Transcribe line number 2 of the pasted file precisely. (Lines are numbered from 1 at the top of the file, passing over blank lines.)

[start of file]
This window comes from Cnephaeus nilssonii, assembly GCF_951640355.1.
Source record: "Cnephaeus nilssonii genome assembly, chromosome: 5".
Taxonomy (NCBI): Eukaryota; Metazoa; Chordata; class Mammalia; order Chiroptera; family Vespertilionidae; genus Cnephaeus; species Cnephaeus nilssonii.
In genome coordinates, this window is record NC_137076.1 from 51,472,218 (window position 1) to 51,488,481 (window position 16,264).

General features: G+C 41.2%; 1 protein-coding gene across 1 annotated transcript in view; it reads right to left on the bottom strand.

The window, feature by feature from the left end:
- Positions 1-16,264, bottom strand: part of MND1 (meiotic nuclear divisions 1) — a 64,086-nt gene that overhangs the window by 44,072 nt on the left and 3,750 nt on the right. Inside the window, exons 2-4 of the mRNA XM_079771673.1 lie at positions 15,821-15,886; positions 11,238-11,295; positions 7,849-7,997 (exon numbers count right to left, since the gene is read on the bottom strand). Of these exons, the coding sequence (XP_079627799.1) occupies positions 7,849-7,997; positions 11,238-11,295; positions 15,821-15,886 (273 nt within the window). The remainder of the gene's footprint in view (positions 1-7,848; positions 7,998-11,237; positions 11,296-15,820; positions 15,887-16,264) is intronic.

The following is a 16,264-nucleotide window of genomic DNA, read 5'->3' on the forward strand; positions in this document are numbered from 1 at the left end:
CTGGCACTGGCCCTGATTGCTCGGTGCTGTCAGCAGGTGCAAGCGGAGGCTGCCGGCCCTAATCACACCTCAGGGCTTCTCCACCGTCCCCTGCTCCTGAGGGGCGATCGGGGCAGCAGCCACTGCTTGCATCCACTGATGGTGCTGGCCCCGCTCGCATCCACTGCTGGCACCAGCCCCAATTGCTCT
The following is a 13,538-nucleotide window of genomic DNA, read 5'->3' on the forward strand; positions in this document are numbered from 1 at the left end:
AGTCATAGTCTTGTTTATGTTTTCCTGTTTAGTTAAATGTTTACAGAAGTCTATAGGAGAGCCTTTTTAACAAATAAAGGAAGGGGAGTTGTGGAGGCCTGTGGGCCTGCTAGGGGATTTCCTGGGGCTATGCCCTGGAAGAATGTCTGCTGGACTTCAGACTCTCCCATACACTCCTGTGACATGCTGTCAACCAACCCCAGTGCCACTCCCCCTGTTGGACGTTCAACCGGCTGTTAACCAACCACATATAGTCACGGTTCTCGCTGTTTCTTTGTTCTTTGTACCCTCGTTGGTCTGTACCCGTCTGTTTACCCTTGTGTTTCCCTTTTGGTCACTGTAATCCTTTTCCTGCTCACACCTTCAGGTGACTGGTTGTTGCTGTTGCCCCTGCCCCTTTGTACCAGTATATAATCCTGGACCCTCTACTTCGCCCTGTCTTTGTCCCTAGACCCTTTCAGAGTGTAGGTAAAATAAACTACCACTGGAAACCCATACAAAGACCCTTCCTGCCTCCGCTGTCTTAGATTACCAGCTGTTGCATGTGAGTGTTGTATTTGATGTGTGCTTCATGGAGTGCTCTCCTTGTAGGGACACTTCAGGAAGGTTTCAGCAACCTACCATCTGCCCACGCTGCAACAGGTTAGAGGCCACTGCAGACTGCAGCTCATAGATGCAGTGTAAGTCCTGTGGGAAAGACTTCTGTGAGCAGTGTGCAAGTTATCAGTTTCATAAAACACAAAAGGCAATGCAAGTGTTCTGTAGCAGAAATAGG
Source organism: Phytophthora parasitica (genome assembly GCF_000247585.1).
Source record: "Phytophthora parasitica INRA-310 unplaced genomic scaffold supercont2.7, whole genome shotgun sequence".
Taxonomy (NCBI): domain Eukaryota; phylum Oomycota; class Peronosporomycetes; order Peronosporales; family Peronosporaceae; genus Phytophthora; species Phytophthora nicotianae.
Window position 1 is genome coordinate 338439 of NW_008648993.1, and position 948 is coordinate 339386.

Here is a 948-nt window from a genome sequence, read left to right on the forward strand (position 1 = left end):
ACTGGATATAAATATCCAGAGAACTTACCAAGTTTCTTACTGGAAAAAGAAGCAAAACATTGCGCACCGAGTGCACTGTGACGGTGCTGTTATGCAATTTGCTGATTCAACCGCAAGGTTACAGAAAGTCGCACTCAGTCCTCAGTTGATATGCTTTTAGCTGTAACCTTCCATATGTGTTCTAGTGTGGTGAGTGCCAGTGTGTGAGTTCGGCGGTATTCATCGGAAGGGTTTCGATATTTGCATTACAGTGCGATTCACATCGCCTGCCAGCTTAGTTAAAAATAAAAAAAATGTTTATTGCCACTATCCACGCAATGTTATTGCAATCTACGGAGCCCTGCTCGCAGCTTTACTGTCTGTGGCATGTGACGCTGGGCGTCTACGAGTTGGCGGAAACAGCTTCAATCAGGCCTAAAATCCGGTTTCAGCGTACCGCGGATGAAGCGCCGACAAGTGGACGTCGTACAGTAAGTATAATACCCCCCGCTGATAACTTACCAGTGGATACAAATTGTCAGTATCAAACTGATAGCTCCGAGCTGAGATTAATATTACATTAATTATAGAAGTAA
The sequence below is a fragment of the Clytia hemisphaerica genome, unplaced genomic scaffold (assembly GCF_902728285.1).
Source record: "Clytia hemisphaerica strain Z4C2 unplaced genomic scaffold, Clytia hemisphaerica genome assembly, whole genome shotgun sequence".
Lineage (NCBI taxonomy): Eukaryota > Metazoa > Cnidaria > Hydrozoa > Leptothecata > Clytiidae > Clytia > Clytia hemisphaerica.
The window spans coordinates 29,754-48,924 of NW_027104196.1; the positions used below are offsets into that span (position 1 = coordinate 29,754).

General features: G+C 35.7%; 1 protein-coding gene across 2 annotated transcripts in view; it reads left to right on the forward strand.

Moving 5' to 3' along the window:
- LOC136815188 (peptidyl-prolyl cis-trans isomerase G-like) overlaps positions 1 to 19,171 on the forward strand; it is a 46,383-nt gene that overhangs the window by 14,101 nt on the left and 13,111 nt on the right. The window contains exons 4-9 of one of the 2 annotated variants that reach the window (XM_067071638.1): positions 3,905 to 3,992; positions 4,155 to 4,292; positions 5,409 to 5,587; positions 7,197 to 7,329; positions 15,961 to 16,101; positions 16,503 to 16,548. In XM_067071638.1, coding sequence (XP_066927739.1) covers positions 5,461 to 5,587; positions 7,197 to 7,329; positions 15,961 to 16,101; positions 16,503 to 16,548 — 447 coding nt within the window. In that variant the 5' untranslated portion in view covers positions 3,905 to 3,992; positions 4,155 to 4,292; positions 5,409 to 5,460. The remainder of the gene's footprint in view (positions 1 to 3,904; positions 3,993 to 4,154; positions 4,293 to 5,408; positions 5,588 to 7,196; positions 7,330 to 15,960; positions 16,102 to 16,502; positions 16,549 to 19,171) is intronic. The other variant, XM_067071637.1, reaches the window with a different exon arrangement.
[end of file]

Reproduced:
Source record: "Cnephaeus nilssonii genome assembly, chromosome: 5".